It's no secret that Barack Obama has penned a couple of books "“ they flew off of the shelves during his bid for the presidency. In fact, most presidents have ended up writing their memoirs at some point after leaving the White House. But some presidents have chosen to write about the things that really interest them "“ fly-fishing, for instance. Here are 10 of those books (kind of refreshing, really, when a president chooses to not write about himself).

1. Letters on Freemasonry, John Quincy Adams. A member of the Anti-Masonic party, no doubt this book contains Adams' criticisms of the secret society.
2. Fishing for Fun And To Wash Your Soul, Herbert Hoover. Really.
3. Thomas Jefferson's Gardening Book, Thomas Jefferson. If you've ever wondered what Jefferson's diary of his gardening attempts, plant sketches and general musings looked like, wonder no more.
4. Through the Brazilian Wilderness, Teddy Roosevelt. OK, this one is about Teddy, but not about his presidency or politics. As you might suspect from the title, this book covered Teddy's 1913 Brazilian jungle expedition, a mission to bring back specimens for the American Museum of Natural History.

5. Leaders, Richard Nixon. Perhaps because he himself fell a little short, Nixon wrote a 1982 book that profiled the people he considered to be the greatest leaders of the 20th century. His list included Charles de Gaulle, Nikita Khruschev and Winston Churchill.

hornetsnest6. The Hornet's Nest: a Novel of the Revolutionary War, Jimmy Carter. No other president has tried his hand at historical fiction, so a tip of the hat to Jimmy Carter for stepping outside of the presidential comfort zone.
7. George Washington's Rules of Civility and Decent Behaviour in Company and Conversation, George Washington. Well, sort of. A teenage Washington was apparently quite taken by a similar work and copied down the best parts of each passage, resulting in 110 items that comprised his "Rules of Civility." They're pretty basic "“ "When in company, put not your hands to any part of the body not usually discovered," and "Put not off your clothes in the presence of others, nor go out your chamber half dressed," but they seem to have struck a chord with people over the years and have since been published as a small paperback.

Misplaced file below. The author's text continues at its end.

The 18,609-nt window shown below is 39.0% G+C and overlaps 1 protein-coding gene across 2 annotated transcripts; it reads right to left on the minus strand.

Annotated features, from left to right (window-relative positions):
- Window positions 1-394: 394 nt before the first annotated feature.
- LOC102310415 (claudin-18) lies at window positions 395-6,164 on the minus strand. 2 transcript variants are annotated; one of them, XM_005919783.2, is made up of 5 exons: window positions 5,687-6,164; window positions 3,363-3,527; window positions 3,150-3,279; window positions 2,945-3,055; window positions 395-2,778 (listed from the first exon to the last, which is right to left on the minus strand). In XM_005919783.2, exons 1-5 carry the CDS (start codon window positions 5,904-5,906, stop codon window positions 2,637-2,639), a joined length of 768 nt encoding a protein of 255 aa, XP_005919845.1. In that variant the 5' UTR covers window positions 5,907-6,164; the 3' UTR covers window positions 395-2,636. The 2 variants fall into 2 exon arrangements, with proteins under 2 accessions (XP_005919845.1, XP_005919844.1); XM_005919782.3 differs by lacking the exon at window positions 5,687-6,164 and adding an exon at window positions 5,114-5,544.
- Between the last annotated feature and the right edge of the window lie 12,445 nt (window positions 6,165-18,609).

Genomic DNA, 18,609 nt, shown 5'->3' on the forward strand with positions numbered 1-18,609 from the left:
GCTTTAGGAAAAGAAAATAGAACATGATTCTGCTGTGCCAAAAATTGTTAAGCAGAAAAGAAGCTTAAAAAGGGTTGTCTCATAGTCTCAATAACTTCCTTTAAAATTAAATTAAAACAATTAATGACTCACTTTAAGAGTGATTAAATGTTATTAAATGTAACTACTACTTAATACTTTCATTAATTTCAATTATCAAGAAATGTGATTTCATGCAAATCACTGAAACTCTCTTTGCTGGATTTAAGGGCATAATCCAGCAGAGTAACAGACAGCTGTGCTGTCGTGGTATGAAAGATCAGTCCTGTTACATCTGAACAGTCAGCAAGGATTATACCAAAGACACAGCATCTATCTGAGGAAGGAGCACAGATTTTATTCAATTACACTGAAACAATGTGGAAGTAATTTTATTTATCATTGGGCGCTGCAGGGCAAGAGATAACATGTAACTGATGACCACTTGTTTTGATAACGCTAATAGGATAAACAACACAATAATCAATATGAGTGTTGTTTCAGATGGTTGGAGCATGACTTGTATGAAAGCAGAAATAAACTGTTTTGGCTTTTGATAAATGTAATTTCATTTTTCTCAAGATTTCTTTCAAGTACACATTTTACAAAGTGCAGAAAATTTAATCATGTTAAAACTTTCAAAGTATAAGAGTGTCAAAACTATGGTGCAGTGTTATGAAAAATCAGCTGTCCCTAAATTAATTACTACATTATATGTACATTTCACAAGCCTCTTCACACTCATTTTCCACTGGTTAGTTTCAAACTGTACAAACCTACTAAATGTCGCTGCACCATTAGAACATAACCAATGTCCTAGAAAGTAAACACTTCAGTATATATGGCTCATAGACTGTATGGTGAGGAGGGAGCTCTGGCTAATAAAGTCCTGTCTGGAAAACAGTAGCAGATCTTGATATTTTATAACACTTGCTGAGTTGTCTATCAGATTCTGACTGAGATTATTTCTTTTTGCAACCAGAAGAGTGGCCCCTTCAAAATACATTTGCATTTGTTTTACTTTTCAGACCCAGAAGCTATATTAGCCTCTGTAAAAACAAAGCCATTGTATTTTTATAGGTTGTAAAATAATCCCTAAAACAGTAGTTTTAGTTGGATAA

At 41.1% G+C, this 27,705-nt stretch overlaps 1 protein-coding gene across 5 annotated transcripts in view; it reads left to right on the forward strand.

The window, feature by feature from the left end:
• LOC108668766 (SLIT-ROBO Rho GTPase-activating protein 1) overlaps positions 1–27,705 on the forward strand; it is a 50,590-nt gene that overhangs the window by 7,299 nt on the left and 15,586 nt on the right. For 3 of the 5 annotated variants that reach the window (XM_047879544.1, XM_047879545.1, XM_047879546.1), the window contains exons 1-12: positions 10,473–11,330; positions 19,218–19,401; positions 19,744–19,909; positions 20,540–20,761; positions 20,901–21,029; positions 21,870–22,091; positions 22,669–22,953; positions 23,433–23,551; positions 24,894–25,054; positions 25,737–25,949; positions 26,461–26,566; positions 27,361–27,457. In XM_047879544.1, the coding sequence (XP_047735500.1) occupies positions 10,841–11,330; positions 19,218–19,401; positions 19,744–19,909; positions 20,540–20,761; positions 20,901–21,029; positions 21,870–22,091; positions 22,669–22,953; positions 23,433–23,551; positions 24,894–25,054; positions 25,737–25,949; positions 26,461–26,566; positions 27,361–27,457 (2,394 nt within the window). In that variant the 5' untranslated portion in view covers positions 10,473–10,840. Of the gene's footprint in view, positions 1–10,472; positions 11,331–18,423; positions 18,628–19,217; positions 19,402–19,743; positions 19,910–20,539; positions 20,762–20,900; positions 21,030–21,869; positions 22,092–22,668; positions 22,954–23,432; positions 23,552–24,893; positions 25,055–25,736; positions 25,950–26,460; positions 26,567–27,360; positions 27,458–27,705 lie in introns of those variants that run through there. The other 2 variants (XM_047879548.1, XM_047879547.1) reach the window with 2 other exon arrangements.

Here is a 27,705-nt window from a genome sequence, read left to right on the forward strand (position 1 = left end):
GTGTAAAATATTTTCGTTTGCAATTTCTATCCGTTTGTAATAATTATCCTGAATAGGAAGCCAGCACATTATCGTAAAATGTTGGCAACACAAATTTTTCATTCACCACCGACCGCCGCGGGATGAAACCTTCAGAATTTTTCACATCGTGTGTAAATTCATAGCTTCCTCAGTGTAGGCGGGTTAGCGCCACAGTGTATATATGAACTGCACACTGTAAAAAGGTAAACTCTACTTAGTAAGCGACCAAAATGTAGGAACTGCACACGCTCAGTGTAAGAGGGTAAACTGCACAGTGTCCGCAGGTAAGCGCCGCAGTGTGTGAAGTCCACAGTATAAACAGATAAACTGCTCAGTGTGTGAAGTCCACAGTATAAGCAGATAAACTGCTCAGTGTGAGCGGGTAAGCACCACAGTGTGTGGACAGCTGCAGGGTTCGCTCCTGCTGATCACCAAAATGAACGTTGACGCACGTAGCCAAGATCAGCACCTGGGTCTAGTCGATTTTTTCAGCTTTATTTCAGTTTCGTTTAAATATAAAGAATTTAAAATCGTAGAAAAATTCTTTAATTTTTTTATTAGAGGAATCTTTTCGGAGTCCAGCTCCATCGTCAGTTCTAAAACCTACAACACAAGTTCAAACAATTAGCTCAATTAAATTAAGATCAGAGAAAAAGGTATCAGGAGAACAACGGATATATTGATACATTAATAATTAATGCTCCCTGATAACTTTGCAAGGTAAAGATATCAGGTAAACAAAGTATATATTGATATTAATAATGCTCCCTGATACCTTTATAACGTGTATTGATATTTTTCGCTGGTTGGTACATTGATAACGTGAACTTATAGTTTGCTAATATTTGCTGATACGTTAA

8. Notes of Debates in the Federal Convention of 1787, James Madison. Sounds"¦ fascinating. I mean, it probably is, when you really get into it, especially if you're a history buff. But the title? A little dry. What is interesting is that Madison refused to allow this to be published until after he and everyone else at the convention had died.

9. Good Citizenship, Grover Cleveland. If you've ever wanted a handy little pocket guide to what it takes to be a good citizen, our 22nd (and 24th) president can help you out.

10. Profiles in Courage, John F. Kennedy. When he was still a senator, JFK inked a little Pulitzer Prize-winner called Profiles in Courage, about brave and honorable senators throughout the history of the U.S. It has since been alleged (and confirmed, basically, by the writer himself) that the book was largely written by Kennedy's speechwriter, Ted Sorensen.